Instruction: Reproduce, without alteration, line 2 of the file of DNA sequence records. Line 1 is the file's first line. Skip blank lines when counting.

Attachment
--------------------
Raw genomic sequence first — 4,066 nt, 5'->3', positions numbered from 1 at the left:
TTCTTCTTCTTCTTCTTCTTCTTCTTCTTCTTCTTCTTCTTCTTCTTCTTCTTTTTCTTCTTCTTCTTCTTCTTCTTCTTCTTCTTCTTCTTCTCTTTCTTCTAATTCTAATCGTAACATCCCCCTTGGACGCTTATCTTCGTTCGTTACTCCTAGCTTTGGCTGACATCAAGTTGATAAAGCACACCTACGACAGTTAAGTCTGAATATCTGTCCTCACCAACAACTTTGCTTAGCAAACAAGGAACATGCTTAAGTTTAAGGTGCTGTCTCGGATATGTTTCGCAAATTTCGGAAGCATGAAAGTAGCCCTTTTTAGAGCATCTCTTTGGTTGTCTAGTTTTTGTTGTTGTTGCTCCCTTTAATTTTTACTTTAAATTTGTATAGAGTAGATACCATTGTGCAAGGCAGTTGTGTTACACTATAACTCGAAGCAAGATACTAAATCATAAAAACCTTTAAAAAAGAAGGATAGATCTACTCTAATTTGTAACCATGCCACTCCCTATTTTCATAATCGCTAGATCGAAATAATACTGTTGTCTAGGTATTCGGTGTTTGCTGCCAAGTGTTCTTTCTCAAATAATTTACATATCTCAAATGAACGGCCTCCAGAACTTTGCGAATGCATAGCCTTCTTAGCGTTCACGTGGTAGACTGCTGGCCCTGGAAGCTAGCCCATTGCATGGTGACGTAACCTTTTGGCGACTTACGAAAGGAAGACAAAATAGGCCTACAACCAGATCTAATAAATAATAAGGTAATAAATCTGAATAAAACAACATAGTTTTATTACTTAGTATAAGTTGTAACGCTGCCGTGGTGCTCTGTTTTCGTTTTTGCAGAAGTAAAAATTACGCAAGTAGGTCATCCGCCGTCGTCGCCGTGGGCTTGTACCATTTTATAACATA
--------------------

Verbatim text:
TTCTTCTTCTTCTTCTTCTTCTTCTTCTTCTTCTTCTTCTTCTTCTTCTTCTTTTTCTTCTTCTTCTTCTTCTTCTTCTTCTTCTTCTTCTTCTCTTTCTTCTAATTCTAATCGTAACATCCCCCTTGGACGCTTATCTTCGTTCGTTACTCCTAGCTTTGGCTGACATCAAGTTGATAAAGCACACCTACGACAGTTAAGTCTGAATATCTGTCCTCACCAACAACTTTGCTTAGCAAACAAGGAACATGCTTAAGTTTAAGGTGCTGTCTCGGATATGTTTCGCAAATTTCGGAAGCATGAAAGTAGCCCTTTTTAGAGCATCTCTTTGGTTGTCTAGTTTTTGTTGTTGTTGCTCCCTTTAATTTTTACTTTAAATTTGTATAGAGTAGATACCATTGTGCAAGGCAGTTGTGTTACACTATAACTCGAAGCAAGATACTAAATCATAAAAACCTTTAAAAAAGAAGGATAGATCTACTCTAATTTGTAACCATGCCACTCCCTATTTTCATAATCGCTAGATCGAAATAATACTGTTGTCTAGGTATTCGGTGTTTGCTGCCAAGTGTTCTTTCTCAAATAATTTACATATCTCAAATGAACGGCCTCCAGAACTTTGCGAATGCATAGCCTTCTTAGCGTTCACGTGGTAGACTGCTGGCCCTGGAAGCTAGCCCATTGCATGGTGACGTAACCTTTTGGCGACTTACGAAAGGAAGACAAAATAGGCCTACAACCAGATCTAATAAATAATAAGGTAATAAATCTGAATAAAACAACATAGTTTTATTACTTAGTATAAGTTGTAACGCTGCCGTGGTGCTCTGTTTTCGTTTTTGCAGAAGTAAAAATTACGCAAGTAGGTCATCCGCCGTCGTCGCCGTGGGCTTGTACCATTTTATAACATA